transformed by rage

their furious minds turned

to an inhuman plan,

intent to hurt most!

Violence breeds violence

in finest hearts,

it provoked profoundly!

Gentle Philomena, too,

schemes heartless schemes.

The sisters madly murder Itys,

adored son of Tereus.

The father eats his own son’s flesh

at their princely, planned feast,

where once kindly women,

now bend under blinding hate;

where Philomena, crimson with Itys’ blood

throws his severed head towards the gorging father.

Thereupon, unhinged by rage, Tereus,

tomb of his own son,

raised his sword

towards the brain-sick, wild-eyed women;

fleeing, they hovered in sad air,

growing weeping wings of sorrow;

became birds in flight.

One flew off to the woods alone,

the other rested under the eaves of the roof.

Tereus turned into a bird too.

All three hurt beyond repair,

never to love again.

___

 

You can find out more about Rebecca, Sadaf and Karin here: 

.

.

.

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Rebecca Audra Smith

http://beccaaudra.wordpress.com/

https://twitter.com/BeccaAudra

Sadaf Fatima

http://lifepeopledreamsandme.blogspot.co.uk/

https://twitter.com/art_books_tea

Karin Heyer, as yet, does not have a website

 

 

>>>>>

>>

‘Spindles and Webs’ Thread 2/4: Transformations Poems (Book 6)

20 Aug

TRANSFORMATIONS

George Braque Metamorphoses

February 2013-March 2014

17 poets, 15 months, creating 1 contemporary reworking of Ovid’s Metamorphoses

See the Transformations Page for more details or the ‘Present Collaborations’ Tab

__________________

Poems Inspired by Book 6

>>Featuring:

Kate Garrett and Nell Perry

___

.

spider bitten

by Kate Garrett 

(After Ovid’s ‘Arachne’)

yes, weave these tales well:
webs of gods, men, heroics.
misjudge the goddess,
race against her loom. spindly
creature, hanging from a thread.

Revenge Englynion*

by Kate Garrett

(After Ovid’s ‘Tereus, Procne and Philomela’)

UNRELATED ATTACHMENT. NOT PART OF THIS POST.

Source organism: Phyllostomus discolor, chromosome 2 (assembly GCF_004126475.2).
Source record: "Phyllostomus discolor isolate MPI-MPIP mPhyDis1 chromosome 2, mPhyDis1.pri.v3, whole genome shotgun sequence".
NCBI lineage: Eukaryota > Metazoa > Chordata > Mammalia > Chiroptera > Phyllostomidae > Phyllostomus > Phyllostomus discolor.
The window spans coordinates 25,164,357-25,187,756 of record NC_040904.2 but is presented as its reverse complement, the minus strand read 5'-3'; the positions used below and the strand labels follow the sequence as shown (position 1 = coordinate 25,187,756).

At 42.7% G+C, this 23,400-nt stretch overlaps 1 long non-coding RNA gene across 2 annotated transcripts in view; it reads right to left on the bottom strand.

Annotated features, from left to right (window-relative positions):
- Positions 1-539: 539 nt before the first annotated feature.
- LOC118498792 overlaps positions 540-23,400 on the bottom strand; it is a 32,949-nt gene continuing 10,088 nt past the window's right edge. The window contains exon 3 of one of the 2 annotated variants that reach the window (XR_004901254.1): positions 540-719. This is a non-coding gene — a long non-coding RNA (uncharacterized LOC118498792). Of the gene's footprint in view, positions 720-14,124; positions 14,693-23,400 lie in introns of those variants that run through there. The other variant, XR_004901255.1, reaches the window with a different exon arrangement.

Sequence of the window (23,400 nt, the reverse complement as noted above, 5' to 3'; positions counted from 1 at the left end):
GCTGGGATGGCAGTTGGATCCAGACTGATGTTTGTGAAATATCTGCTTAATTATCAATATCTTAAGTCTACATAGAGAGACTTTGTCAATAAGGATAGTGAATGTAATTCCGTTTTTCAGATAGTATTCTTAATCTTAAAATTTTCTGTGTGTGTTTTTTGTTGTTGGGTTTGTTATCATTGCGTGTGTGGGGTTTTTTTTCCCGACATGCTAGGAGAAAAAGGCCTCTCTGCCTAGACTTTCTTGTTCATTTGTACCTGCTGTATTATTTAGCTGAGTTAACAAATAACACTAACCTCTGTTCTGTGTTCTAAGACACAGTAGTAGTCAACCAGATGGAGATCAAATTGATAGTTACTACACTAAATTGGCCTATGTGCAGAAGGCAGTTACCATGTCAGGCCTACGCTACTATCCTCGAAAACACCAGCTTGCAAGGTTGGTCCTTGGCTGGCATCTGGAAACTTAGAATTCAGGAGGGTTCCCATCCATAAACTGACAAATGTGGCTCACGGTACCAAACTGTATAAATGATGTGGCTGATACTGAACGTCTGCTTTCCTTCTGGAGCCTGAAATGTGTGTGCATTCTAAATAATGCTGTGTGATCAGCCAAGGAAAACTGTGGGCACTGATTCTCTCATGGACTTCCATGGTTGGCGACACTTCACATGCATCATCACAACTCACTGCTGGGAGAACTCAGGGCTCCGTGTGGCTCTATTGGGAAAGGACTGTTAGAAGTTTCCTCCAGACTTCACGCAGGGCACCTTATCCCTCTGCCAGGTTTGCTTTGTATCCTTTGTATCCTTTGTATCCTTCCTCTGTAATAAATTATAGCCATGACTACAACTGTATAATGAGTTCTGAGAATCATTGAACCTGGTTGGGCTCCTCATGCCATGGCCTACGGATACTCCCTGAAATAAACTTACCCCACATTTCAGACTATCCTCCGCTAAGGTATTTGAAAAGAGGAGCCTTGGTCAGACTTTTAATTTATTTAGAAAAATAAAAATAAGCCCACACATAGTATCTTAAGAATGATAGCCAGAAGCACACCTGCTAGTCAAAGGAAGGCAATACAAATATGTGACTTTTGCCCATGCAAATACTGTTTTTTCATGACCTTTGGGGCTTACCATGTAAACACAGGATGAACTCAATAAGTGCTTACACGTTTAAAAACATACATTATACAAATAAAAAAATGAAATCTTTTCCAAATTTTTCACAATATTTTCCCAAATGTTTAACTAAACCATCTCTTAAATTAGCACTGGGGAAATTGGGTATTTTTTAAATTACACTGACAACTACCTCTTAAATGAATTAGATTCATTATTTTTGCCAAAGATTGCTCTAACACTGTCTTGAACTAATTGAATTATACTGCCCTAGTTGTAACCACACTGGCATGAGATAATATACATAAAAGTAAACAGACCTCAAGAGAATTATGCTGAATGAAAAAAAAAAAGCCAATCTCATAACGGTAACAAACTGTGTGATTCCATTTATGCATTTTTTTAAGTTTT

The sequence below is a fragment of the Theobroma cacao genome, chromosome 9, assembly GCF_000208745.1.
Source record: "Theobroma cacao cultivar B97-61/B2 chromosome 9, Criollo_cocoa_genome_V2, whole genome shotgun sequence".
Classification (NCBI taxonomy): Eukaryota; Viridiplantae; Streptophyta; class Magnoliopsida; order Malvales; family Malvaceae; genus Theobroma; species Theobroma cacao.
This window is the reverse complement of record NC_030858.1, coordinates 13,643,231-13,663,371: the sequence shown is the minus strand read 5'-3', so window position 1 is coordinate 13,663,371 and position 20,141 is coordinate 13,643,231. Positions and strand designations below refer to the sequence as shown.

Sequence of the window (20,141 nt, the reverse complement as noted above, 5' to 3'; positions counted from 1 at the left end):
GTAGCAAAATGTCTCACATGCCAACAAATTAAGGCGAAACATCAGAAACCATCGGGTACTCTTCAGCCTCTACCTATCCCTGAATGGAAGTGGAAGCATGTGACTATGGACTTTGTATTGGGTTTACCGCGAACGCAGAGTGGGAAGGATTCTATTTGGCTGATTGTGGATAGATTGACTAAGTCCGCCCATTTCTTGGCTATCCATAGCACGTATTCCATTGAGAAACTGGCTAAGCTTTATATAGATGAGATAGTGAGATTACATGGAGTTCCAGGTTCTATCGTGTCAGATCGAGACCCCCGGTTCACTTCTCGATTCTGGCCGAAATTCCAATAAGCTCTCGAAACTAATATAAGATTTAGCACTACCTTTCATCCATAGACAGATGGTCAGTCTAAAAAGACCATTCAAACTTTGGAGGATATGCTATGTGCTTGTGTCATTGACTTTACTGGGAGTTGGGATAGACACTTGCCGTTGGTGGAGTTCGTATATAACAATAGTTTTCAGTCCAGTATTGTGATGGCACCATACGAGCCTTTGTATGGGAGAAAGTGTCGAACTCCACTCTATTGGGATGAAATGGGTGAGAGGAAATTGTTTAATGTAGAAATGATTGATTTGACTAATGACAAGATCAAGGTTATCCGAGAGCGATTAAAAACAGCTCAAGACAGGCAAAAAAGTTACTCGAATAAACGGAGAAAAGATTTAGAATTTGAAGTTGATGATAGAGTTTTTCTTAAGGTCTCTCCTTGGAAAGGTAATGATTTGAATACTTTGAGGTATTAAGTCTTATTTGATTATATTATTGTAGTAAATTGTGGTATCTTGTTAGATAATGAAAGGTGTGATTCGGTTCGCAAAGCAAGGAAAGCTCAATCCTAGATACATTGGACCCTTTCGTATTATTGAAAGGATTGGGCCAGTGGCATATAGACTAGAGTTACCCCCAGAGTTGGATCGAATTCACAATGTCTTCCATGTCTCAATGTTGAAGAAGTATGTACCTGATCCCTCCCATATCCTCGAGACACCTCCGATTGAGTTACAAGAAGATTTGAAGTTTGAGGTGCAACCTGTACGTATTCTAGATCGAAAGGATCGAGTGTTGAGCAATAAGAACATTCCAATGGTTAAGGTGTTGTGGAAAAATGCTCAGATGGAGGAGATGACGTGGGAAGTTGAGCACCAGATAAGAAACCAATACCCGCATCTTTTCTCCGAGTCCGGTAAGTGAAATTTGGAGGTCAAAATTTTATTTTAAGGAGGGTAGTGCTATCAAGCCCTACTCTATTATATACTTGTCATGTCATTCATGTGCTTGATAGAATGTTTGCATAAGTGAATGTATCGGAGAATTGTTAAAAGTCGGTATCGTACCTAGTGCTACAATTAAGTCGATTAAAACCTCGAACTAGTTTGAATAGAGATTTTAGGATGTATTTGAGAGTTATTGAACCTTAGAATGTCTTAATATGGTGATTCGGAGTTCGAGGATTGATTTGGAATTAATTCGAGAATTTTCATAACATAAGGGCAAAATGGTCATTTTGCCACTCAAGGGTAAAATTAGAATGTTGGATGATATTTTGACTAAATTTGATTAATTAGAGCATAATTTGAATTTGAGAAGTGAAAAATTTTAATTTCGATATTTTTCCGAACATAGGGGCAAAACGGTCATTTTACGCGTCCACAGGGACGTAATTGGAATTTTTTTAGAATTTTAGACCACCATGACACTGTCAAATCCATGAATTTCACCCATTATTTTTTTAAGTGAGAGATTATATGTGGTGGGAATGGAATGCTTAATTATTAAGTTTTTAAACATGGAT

Tereus must pay the price
Procne makes her sacrifice
After Bacchanalian rites.

Itys nursed at Procne’s breast,
At her hands his gruesome death –
Buried in his father’s chest.

Sister’s ruin beat mother’s care:
Philomela’s life is spared –
Nightingale upon the air.

.
*“Englynion” is the plural of “englyn”, or various short, rhyming Welsh verse forms. The form used here is the englyn milwr, or soldier’s englyn: three lines of seven syllables each, with end rhymes. I put three of them together to make one poem, hence “englynion”.

 Leto & Niobe

by Nell Perry

.

…………. …grief is arrow-shaped,
turning flesh to
something blunt,
shifting
in the light’s filmy
residue,

.
………….while
reckless language is
formless like foam.
Unfastened words
are violent
nymphs, each
electric with exquisite
chaos. Salt

.
water can be both
a teardrop or a
mighty sea; what

.
……………remains is
bereft, a petrified
stump that may once
have been
something motherly…

The Swallow

by Nell Perry

 

………….…is it with its silence that

the swallow

bothers you, whefting swoop-

threads over

the clouds’ upturned hooks? There is

recognition in the songless

stitching

but not peace. And embellishment;

.

………….unstrung

murmurations, as in all

embroidery. A tongue is a fanciful thing, but

without it there is only

.

tapestry

on which to tether weightless thoughts

………. …and this the swallow knows

more than most, entwined, as she is

.

………….with the sky’s slub yarns. In

spite of everything we ingest the ones we

love, unknowingly. Split strands are

interlaced, like those

.

……. …..blithe

loops whorled across the fabric of the air…

— 

 

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You can find out more about James and Richard here: